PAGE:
Some people who have extensive indoor plant collections like to take holidays in the sun during our long, cold winters. Leaving houseplants unattended for any length of time can be risky; I have sometimes returned from a winter holiday to find a few dead plants and others a little worse for wear after a lengthy absence. There are steps that you can take, however, to help minimize the damage your indoor plants will suffer during your absence.
Just before you leave, water all plants thoroughly. Place pots on saucers and water plants enough that some accumulates in the saucers as a reserve, that will be taken up by the plants during the first week or so of your absence. Leaving any more water in the saucers might do more harm than good as the planting medium will be overly wet for too long.
Remove plants from locations where they dry out quickly, such as on window ledges where they get direct sun or receive heat from a nearby heat register. Ensure, however, that the plants will receive adequate light so that lack of light doesn’t cause them to deteriorate. Turn the thermostat down to a cooler setting; that way the plants will require less moisture.
Place plants (with accompanying saucers) that you fear will dry out most quickly on pebble trays to increase the moisture around their foliage. Better yet, place several plants together on one large pebble tray — grouping plants close together will also increase the humidity around the foliage, which will prevent the plants from drying out as quickly as they would if situated alone. (You don’t need to use pebbles in a so-called pebble tray; use anything that will keep the bottoms of the pots above the water in the tray.) Create a temporary greenhouse for a plant that likes lots of moisture by placing stakes in the pot and enclosing it inside a plastic bag — the stakes will keep the plastic from touching the foliage. Be sure such an arrangement is not in direct sun.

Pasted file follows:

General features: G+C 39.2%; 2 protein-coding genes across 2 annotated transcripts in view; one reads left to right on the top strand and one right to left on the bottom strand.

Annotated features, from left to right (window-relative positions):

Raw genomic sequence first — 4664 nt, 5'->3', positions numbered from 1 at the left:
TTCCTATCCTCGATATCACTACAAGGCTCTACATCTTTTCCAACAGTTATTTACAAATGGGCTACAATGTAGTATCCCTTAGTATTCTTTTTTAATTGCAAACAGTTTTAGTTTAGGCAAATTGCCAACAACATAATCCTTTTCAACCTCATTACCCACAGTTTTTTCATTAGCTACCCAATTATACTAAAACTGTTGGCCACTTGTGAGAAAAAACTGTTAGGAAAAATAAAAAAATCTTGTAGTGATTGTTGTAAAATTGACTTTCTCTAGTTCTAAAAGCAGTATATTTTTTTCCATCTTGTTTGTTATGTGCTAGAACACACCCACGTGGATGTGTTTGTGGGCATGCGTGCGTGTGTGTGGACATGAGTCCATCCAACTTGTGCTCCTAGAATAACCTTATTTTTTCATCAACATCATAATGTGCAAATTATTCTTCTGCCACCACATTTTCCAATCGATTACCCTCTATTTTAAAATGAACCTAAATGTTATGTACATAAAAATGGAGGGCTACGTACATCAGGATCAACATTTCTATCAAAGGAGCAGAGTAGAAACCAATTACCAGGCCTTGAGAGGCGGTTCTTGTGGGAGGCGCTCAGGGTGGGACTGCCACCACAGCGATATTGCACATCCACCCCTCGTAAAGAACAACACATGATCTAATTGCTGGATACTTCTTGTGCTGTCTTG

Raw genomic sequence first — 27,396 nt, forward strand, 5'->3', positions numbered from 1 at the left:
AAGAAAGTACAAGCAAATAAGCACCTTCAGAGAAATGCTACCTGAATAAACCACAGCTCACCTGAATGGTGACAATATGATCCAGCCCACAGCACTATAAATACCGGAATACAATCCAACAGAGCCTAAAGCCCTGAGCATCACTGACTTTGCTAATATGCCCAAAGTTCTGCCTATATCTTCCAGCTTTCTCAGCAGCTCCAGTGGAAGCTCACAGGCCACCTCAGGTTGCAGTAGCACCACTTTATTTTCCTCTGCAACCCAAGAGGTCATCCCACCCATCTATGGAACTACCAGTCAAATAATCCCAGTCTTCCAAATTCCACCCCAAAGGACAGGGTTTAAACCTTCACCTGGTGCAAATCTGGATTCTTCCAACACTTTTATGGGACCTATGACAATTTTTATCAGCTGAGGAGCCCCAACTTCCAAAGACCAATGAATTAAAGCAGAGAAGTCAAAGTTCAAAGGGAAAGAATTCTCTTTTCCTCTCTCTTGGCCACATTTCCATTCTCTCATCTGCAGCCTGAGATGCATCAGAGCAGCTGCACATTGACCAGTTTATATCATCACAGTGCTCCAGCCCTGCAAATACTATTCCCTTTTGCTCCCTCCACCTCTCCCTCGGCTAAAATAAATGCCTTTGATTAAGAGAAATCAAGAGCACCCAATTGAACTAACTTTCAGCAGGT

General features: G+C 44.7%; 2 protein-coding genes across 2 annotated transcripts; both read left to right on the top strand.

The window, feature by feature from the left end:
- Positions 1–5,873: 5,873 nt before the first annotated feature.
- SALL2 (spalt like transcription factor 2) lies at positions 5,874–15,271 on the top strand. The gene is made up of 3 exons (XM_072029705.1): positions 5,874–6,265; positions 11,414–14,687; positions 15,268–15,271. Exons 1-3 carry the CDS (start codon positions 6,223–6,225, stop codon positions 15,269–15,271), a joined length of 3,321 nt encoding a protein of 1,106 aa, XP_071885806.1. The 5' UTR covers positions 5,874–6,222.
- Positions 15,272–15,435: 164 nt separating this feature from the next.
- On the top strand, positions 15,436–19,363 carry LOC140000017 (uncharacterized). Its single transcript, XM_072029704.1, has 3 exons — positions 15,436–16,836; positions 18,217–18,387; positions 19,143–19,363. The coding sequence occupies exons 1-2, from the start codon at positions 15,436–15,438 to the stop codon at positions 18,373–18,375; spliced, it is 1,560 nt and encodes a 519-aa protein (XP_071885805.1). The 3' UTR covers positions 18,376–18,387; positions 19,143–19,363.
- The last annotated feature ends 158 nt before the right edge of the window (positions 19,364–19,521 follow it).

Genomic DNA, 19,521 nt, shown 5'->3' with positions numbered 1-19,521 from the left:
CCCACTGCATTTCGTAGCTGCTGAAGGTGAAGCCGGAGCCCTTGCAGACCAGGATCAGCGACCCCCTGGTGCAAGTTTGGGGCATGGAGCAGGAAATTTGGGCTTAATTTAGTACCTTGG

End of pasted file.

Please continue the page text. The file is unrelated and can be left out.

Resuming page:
These precautions should keep most of your plants alive during an absence of no more than three weeks. For a longer time, have someone come in to water periodically, making sure to give clear instructions about how you want the watering done. The person will find the task easier if you group plants according to care required. For example, place cacti together on one table with a “no watering” sign — cacti can go for weeks during the winter without being watered. Large foliage plants in good-size pots will need to be watered less frequently than plants in smaller pots.
Provide a watering container such as a watering can or large measuring cup and leave instructions about how much water each plant should receive. This is particularly important for large plants, plants displayed in watertight jardinières, and hanging plants that may not have drainage holes in their containers.
If you have a plant that is irreplaceable — perhaps it is rare or has great sentimental value — ask a friend to keep the plant at his/her house during your absence to ensure its survival. With careful planning, you can have the best of both worlds — a sunny winter vacation and a healthy indoor garden.